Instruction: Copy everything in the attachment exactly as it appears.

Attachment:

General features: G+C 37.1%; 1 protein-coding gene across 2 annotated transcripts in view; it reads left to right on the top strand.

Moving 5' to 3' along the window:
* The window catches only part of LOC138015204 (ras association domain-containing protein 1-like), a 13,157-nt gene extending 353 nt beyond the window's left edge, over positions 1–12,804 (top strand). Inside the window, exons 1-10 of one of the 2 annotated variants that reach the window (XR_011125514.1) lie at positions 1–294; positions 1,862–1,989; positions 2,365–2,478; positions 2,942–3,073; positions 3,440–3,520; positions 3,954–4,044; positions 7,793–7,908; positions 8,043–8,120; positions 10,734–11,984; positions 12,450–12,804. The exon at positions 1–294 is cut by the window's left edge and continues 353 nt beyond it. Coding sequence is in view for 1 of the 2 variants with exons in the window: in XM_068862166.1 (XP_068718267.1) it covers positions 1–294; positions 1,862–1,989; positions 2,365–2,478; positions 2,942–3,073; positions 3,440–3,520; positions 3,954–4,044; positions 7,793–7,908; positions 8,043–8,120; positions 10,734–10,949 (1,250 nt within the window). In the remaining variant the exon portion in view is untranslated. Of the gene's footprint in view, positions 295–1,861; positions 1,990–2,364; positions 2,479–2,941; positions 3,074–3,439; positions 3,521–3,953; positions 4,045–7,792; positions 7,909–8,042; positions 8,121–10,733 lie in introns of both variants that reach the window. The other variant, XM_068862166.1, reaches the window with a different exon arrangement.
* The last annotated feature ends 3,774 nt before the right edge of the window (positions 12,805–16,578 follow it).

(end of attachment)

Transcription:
General features: G+C 37.1%; 1 protein-coding gene across 2 annotated transcripts in view; it reads left to right on the top strand.

Moving 5' to 3' along the window:
* The window catches only part of LOC138015204 (ras association domain-containing protein 1-like), a 13,157-nt gene extending 353 nt beyond the window's left edge, over positions 1–12,804 (top strand). Inside the window, exons 1-10 of one of the 2 annotated variants that reach the window (XR_011125514.1) lie at positions 1–294; positions 1,862–1,989; positions 2,365–2,478; positions 2,942–3,073; positions 3,440–3,520; positions 3,954–4,044; positions 7,793–7,908; positions 8,043–8,120; positions 10,734–11,984; positions 12,450–12,804. The exon at positions 1–294 is cut by the window's left edge and continues 353 nt beyond it. Coding sequence is in view for 1 of the 2 variants with exons in the window: in XM_068862166.1 (XP_068718267.1) it covers positions 1–294; positions 1,862–1,989; positions 2,365–2,478; positions 2,942–3,073; positions 3,440–3,520; positions 3,954–4,044; positions 7,793–7,908; positions 8,043–8,120; positions 10,734–10,949 (1,250 nt within the window). In the remaining variant the exon portion in view is untranslated. Of the gene's footprint in view, positions 295–1,861; positions 1,990–2,364; positions 2,479–2,941; positions 3,074–3,439; positions 3,521–3,953; positions 4,045–7,792; positions 7,909–8,042; positions 8,121–10,733 lie in introns of both variants that reach the window. The other variant, XM_068862166.1, reaches the window with a different exon arrangement.
* The last annotated feature ends 3,774 nt before the right edge of the window (positions 12,805–16,578 follow it).